Taking lessons is a funny thing. I’ve met people that are way against them and people that think learning is impossible without them. Me, I don’t care one way or another. I’ve learned a lot from books, Youtube, and DVDs, but I’ve also had and currently do have a teacher.
The best words I can use to describe Mike is … he is a very unique guy. And coming from myself (and from a guy who hears “weird” more than he hears “hi” that is a testament). The guy is like a hamster on caffeine pills.
I watched him walk down the stairs to his studio where I was waiting. He offered an appropriate introduction along with a handshake. So far so good.
In that assessment stage he’d inquired about what I’d like to get from lessons to which I expressed song writing. We sat down in this oddly diagonal-shaped room and I plugged into a teeny, tiny Crate amp that had a layer of dust on it like it had been excavated on an archaeological dig.
“Play me a melody,” he said.
“Yes. A melody. Not some lick or anything like that, but a melody.”
I started playing and about two 1/16 notes and an 1/8 note later he interrupts with, “that’s a lick. Not a melody. Play a melody.” I paused for a moment, thought to myself then played something else. His facial expression compressed as though a tiny black hole formed behind his nose pulling his brow expression into a scrutinizing grimace.
“What was that?”
“Something I wrote.”
“Ok, so melody’s a no.”
He picked up his acoustic and said, “I’m gonna play a melody.”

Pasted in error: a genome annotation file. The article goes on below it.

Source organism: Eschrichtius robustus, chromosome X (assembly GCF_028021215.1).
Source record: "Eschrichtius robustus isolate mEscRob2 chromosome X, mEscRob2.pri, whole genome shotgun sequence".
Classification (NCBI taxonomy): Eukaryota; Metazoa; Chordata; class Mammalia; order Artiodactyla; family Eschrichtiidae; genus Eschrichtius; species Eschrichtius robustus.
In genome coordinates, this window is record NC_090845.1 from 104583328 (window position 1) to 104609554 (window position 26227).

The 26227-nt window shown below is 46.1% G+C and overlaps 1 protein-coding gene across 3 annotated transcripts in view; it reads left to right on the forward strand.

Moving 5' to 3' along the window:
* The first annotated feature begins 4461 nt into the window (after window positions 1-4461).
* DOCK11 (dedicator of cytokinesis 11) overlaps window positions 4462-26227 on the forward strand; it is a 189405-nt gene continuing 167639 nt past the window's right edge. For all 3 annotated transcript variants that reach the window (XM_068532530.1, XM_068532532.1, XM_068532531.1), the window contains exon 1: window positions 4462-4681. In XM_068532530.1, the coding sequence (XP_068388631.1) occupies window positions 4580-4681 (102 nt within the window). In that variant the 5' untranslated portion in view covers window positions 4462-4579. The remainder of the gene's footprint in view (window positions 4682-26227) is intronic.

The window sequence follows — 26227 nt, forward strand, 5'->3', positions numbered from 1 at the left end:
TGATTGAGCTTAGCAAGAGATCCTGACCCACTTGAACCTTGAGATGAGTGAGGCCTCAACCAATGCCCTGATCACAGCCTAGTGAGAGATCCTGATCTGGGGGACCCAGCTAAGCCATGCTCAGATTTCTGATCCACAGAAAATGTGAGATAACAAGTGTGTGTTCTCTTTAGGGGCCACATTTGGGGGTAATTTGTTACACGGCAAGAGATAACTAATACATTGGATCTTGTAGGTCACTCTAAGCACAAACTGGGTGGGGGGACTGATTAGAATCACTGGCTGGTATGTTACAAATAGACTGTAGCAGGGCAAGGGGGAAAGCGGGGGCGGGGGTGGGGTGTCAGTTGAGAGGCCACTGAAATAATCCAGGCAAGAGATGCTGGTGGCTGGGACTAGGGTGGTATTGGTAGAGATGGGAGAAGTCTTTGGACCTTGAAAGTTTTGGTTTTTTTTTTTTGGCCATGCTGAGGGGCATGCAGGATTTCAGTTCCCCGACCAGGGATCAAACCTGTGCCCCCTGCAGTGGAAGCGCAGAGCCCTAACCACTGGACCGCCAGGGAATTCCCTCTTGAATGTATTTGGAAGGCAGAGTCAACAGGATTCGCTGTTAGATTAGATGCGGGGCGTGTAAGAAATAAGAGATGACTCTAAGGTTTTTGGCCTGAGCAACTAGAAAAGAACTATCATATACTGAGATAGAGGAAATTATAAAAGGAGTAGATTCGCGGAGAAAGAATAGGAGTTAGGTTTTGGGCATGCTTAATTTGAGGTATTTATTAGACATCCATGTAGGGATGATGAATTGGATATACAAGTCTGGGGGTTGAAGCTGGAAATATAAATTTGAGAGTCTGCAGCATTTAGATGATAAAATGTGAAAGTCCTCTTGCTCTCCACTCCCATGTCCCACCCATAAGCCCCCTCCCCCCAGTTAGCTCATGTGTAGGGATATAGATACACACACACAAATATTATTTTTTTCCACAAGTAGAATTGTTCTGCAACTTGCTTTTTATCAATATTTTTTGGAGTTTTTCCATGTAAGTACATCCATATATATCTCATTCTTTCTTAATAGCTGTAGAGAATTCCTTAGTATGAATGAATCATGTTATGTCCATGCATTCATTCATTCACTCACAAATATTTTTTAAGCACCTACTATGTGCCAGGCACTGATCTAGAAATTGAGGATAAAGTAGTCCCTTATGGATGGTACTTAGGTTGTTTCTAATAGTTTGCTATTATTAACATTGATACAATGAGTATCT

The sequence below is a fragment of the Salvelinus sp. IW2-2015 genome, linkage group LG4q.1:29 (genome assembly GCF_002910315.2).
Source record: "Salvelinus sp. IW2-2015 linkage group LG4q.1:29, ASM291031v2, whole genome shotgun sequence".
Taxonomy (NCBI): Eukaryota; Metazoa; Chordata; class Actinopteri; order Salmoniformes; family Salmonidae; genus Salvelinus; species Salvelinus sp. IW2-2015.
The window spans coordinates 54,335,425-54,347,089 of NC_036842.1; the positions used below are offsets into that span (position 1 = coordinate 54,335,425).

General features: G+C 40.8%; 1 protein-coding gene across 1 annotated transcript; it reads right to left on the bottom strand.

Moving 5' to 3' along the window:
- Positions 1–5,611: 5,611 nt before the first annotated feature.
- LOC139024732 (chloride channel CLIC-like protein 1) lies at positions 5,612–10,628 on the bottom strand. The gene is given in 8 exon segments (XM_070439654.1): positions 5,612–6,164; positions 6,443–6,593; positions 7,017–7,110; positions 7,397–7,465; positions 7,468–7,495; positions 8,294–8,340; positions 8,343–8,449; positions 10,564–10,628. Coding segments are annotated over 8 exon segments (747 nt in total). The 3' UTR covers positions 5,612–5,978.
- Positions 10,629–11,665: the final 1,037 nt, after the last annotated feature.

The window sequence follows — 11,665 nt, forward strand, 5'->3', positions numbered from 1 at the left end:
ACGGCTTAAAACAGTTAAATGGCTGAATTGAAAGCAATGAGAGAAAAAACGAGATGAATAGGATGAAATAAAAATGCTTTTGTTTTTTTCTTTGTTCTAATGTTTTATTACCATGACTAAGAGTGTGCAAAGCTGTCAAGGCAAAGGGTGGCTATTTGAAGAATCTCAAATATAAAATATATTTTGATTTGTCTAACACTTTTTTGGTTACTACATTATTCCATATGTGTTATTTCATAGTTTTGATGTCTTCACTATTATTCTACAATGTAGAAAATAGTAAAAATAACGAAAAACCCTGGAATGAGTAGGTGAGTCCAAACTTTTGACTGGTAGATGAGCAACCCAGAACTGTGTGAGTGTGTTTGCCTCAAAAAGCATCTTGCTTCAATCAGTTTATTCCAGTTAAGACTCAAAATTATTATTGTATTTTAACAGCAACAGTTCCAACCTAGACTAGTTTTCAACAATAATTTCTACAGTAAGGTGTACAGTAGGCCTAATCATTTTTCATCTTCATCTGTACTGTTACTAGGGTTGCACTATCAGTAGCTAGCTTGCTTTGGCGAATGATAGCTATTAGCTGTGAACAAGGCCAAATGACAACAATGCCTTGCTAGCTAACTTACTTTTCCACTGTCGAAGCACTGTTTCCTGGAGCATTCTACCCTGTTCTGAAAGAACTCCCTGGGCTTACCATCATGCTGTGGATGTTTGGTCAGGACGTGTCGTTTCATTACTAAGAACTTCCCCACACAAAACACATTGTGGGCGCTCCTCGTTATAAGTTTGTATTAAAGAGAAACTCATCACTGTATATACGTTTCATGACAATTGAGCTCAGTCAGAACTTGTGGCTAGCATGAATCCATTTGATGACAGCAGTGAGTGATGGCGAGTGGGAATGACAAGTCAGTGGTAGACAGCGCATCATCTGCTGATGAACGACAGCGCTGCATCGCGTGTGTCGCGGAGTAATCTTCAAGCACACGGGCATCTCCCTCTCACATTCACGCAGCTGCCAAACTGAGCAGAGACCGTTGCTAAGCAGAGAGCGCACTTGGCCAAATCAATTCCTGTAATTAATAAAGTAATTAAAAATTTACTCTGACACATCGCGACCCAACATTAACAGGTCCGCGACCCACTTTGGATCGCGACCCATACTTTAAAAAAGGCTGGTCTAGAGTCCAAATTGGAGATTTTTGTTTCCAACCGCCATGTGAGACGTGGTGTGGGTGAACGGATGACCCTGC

I anxiously waited for him to begin communicating on a higher plane of intelligence as he plucked one single whole note.
“There’s my melody.”
I wish it were possible for me to describe exactly what was going on in my head at that moment.
Bested by one note. Uncanny.
“Here’s my next melody,” he continued as he fretted two frets higher and played an additional whole note.
As the demonstration continued to the point he was making it was revealed that the melody was Silent Night. A timeless song that I never expected would bite me in the backside that way.
On top of that there were moments where he told me things I already knew, but still managed to trigger that oh crap moment where it something new clicks, and all the while he never outright told me something was one way or another, but rather implied things and left me to fill in the blanks myself.
Actually, that’s not true. As he fidgeted through some things I commented, “interesting.”
“No. It’s not interesting. It’s a more musically complex sound,” he rebutted setting the record straight. I suppose that is a much more economical way to put it though I still don’t know what he meant, but perhaps that’s the point? Hell, I don’t know.
As the lesson came to a close he gave me a piece of paper with an assignment on it. There was a simple diagram and directions to play Three Blind Mice, She’ll be Coming Round the Mountain, and Pop Goes the Weasel.
I’ve been playing for about seven years and I’m told to learn Pop Goes the Weasel.
As I reflected on everything that happened I realized that the most playing he did was two whole notes and maybe a half a baker’s dozen chords. I had no idea just how good he was at the instrument, but he managed to have an impact that far exceeded any kind of lecture, so he’s good at something.